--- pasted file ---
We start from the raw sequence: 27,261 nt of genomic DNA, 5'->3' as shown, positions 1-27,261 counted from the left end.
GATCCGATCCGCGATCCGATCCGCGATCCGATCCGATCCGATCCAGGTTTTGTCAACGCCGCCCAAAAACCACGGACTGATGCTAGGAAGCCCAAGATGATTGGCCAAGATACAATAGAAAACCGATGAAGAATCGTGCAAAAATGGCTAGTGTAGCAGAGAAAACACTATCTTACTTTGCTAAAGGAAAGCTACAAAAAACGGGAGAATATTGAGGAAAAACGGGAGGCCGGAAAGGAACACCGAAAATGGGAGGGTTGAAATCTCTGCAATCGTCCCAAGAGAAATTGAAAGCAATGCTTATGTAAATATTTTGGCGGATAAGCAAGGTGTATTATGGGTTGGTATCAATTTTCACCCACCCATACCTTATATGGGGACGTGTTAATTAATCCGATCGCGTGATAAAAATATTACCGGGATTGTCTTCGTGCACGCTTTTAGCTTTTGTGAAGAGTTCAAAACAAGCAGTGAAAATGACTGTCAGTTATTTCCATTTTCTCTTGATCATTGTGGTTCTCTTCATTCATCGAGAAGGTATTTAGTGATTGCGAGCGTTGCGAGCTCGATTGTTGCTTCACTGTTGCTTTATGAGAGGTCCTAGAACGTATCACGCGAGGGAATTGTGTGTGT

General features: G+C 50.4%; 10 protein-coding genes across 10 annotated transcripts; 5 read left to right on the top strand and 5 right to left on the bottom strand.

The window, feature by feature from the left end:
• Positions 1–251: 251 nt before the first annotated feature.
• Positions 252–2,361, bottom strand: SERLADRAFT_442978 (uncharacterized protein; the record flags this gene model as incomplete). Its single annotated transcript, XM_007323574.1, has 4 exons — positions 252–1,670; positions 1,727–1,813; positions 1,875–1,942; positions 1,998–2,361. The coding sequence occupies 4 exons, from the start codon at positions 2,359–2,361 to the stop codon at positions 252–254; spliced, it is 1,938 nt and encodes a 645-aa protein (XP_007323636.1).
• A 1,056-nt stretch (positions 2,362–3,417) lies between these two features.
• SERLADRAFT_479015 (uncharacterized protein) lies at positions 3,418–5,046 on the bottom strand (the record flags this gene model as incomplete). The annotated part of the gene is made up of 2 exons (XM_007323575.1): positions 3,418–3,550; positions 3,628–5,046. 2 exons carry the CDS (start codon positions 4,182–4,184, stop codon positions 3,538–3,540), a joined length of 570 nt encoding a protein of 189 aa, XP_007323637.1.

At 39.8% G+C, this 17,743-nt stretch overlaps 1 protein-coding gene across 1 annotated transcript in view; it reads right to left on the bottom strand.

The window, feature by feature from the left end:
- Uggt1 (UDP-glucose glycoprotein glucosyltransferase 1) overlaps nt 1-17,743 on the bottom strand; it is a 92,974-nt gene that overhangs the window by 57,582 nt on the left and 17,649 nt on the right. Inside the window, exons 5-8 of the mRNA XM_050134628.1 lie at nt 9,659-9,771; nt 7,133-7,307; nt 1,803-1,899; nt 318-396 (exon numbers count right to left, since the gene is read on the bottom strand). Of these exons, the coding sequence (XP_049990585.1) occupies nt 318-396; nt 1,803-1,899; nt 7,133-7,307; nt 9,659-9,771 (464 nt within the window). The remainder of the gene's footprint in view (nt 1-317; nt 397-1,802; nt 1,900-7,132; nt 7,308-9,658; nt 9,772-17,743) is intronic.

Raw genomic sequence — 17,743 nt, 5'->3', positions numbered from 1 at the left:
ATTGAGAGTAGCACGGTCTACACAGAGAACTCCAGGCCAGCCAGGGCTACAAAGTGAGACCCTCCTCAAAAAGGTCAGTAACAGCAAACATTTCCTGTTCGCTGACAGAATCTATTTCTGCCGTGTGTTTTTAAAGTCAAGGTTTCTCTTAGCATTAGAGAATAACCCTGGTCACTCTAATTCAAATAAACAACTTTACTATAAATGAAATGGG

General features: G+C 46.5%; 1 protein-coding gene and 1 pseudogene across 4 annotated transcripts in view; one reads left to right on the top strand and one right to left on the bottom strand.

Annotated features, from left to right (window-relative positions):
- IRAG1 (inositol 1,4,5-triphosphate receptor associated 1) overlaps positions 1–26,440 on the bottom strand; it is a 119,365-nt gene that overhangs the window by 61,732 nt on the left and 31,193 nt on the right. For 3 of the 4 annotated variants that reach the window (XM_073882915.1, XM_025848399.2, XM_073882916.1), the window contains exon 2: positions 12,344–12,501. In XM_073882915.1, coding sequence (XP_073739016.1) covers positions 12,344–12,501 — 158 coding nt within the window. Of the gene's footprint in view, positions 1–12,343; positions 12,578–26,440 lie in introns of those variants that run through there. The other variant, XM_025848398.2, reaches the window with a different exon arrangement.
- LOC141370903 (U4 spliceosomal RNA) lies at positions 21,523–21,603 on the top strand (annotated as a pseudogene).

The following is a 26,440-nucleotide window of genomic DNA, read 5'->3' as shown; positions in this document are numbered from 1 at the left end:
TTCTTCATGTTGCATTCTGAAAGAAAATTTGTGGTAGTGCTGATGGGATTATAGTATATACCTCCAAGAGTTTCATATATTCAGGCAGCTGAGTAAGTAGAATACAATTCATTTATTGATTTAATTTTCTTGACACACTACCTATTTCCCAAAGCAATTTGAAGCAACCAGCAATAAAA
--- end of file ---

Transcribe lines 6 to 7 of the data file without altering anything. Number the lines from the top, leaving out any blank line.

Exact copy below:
• Positions 252–2,361, bottom strand: SERLADRAFT_442978 (uncharacterized protein; the record flags this gene model as incomplete). Its single annotated transcript, XM_007323574.1, has 4 exons — positions 252–1,670; positions 1,727–1,813; positions 1,875–1,942; positions 1,998–2,361. The coding sequence occupies 4 exons, from the start codon at positions 2,359–2,361 to the stop codon at positions 252–254; spliced, it is 1,938 nt and encodes a 645-aa protein (XP_007323636.1).
• A 1,056-nt stretch (positions 2,362–3,417) lies between these two features.